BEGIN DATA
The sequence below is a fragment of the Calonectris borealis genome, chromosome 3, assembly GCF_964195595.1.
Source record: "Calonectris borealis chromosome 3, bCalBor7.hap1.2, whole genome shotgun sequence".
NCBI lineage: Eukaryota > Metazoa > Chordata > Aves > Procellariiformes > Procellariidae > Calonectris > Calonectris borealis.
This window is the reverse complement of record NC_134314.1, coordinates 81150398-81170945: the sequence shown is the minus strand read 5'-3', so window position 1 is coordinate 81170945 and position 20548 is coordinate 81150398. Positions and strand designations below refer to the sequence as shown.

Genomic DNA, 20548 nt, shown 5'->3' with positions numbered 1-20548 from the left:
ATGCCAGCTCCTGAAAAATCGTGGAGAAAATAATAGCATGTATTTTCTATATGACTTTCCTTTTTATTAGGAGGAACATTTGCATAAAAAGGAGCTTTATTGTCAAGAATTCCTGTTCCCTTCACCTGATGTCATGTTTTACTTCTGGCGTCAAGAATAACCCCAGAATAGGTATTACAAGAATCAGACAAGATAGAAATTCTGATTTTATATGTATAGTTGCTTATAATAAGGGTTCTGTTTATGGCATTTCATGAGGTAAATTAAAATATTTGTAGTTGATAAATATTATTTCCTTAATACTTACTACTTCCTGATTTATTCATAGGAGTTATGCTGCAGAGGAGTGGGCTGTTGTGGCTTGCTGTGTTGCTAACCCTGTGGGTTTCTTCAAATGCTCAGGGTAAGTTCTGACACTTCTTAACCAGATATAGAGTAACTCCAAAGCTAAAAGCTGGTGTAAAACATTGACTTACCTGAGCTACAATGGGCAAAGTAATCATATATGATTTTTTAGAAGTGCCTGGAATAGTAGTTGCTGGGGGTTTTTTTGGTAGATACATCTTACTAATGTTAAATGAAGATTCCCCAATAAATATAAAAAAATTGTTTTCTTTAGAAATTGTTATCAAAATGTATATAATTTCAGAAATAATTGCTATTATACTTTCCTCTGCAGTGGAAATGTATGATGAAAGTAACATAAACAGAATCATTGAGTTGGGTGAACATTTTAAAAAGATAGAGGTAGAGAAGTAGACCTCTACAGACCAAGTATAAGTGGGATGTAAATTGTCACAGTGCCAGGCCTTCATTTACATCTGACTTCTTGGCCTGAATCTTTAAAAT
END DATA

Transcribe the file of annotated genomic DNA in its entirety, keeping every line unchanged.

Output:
The sequence below is a fragment of the Calonectris borealis genome, chromosome 3, assembly GCF_964195595.1.
Source record: "Calonectris borealis chromosome 3, bCalBor7.hap1.2, whole genome shotgun sequence".
NCBI lineage: Eukaryota > Metazoa > Chordata > Aves > Procellariiformes > Procellariidae > Calonectris > Calonectris borealis.
This window is the reverse complement of record NC_134314.1, coordinates 81150398-81170945: the sequence shown is the minus strand read 5'-3', so window position 1 is coordinate 81170945 and position 20548 is coordinate 81150398. Positions and strand designations below refer to the sequence as shown.

Genomic DNA, 20548 nt, shown 5'->3' with positions numbered 1-20548 from the left:
ATGCCAGCTCCTGAAAAATCGTGGAGAAAATAATAGCATGTATTTTCTATATGACTTTCCTTTTTATTAGGAGGAACATTTGCATAAAAAGGAGCTTTATTGTCAAGAATTCCTGTTCCCTTCACCTGATGTCATGTTTTACTTCTGGCGTCAAGAATAACCCCAGAATAGGTATTACAAGAATCAGACAAGATAGAAATTCTGATTTTATATGTATAGTTGCTTATAATAAGGGTTCTGTTTATGGCATTTCATGAGGTAAATTAAAATATTTGTAGTTGATAAATATTATTTCCTTAATACTTACTACTTCCTGATTTATTCATAGGAGTTATGCTGCAGAGGAGTGGGCTGTTGTGGCTTGCTGTGTTGCTAACCCTGTGGGTTTCTTCAAATGCTCAGGGTAAGTTCTGACACTTCTTAACCAGATATAGAGTAACTCCAAAGCTAAAAGCTGGTGTAAAACATTGACTTACCTGAGCTACAATGGGCAAAGTAATCATATATGATTTTTTAGAAGTGCCTGGAATAGTAGTTGCTGGGGGTTTTTTTGGTAGATACATCTTACTAATGTTAAATGAAGATTCCCCAATAAATATAAAAAAATTGTTTTCTTTAGAAATTGTTATCAAAATGTATATAATTTCAGAAATAATTGCTATTATACTTTCCTCTGCAGTGGAAATGTATGATGAAAGTAACATAAACAGAATCATTGAGTTGGGTGAACATTTTAAAAAGATAGAGGTAGAGAAGTAGACCTCTACAGACCAAGTATAAGTGGGATGTAAATTGTCACAGTGCCAGGCCTTCATTTACATCTGACTTCTTGGCCTGAATCTTTAAAAT